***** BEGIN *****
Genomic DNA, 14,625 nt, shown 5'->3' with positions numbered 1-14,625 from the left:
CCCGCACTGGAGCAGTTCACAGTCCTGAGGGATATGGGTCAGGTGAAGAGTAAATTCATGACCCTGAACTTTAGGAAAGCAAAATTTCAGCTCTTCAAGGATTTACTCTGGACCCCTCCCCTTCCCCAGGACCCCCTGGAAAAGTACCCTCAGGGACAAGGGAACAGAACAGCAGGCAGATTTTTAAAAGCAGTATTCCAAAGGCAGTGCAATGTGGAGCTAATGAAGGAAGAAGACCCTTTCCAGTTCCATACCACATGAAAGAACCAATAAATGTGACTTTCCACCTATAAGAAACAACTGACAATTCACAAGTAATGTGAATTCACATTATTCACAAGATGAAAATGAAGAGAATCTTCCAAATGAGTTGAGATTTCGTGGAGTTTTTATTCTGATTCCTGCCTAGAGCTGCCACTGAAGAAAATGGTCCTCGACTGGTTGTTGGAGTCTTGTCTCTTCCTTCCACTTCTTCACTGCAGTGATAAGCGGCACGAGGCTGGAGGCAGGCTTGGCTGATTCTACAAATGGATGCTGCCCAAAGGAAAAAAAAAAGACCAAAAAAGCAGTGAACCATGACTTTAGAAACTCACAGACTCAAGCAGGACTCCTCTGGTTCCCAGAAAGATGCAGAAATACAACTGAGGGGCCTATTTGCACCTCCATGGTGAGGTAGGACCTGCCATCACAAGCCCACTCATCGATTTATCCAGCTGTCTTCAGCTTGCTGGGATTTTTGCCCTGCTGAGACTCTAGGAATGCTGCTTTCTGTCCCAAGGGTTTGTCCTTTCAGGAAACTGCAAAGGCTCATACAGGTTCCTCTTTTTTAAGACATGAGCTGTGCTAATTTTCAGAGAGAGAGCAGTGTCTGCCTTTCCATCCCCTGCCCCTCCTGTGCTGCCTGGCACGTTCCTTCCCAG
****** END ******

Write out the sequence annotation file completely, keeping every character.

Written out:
Genomic DNA, 14,625 nt, shown 5'->3' with positions numbered 1-14,625 from the left:
CCCGCACTGGAGCAGTTCACAGTCCTGAGGGATATGGGTCAGGTGAAGAGTAAATTCATGACCCTGAACTTTAGGAAAGCAAAATTTCAGCTCTTCAAGGATTTACTCTGGACCCCTCCCCTTCCCCAGGACCCCCTGGAAAAGTACCCTCAGGGACAAGGGAACAGAACAGCAGGCAGATTTTTAAAAGCAGTATTCCAAAGGCAGTGCAATGTGGAGCTAATGAAGGAAGAAGACCCTTTCCAGTTCCATACCACATGAAAGAACCAATAAATGTGACTTTCCACCTATAAGAAACAACTGACAATTCACAAGTAATGTGAATTCACATTATTCACAAGATGAAAATGAAGAGAATCTTCCAAATGAGTTGAGATTTCGTGGAGTTTTTATTCTGATTCCTGCCTAGAGCTGCCACTGAAGAAAATGGTCCTCGACTGGTTGTTGGAGTCTTGTCTCTTCCTTCCACTTCTTCACTGCAGTGATAAGCGGCACGAGGCTGGAGGCAGGCTTGGCTGATTCTACAAATGGATGCTGCCCAAAGGAAAAAAAAAAGACCAAAAAAGCAGTGAACCATGACTTTAGAAACTCACAGACTCAAGCAGGACTCCTCTGGTTCCCAGAAAGATGCAGAAATACAACTGAGGGGCCTATTTGCACCTCCATGGTGAGGTAGGACCTGCCATCACAAGCCCACTCATCGATTTATCCAGCTGTCTTCAGCTTGCTGGGATTTTTGCCCTGCTGAGACTCTAGGAATGCTGCTTTCTGTCCCAAGGGTTTGTCCTTTCAGGAAACTGCAAAGGCTCATACAGGTTCCTCTTTTTTAAGACATGAGCTGTGCTAATTTTCAGAGAGAGAGCAGTGTCTGCCTTTCCATCCCCTGCCCCTCCTGTGCTGCCTGGCACGTTCCTTCCCAG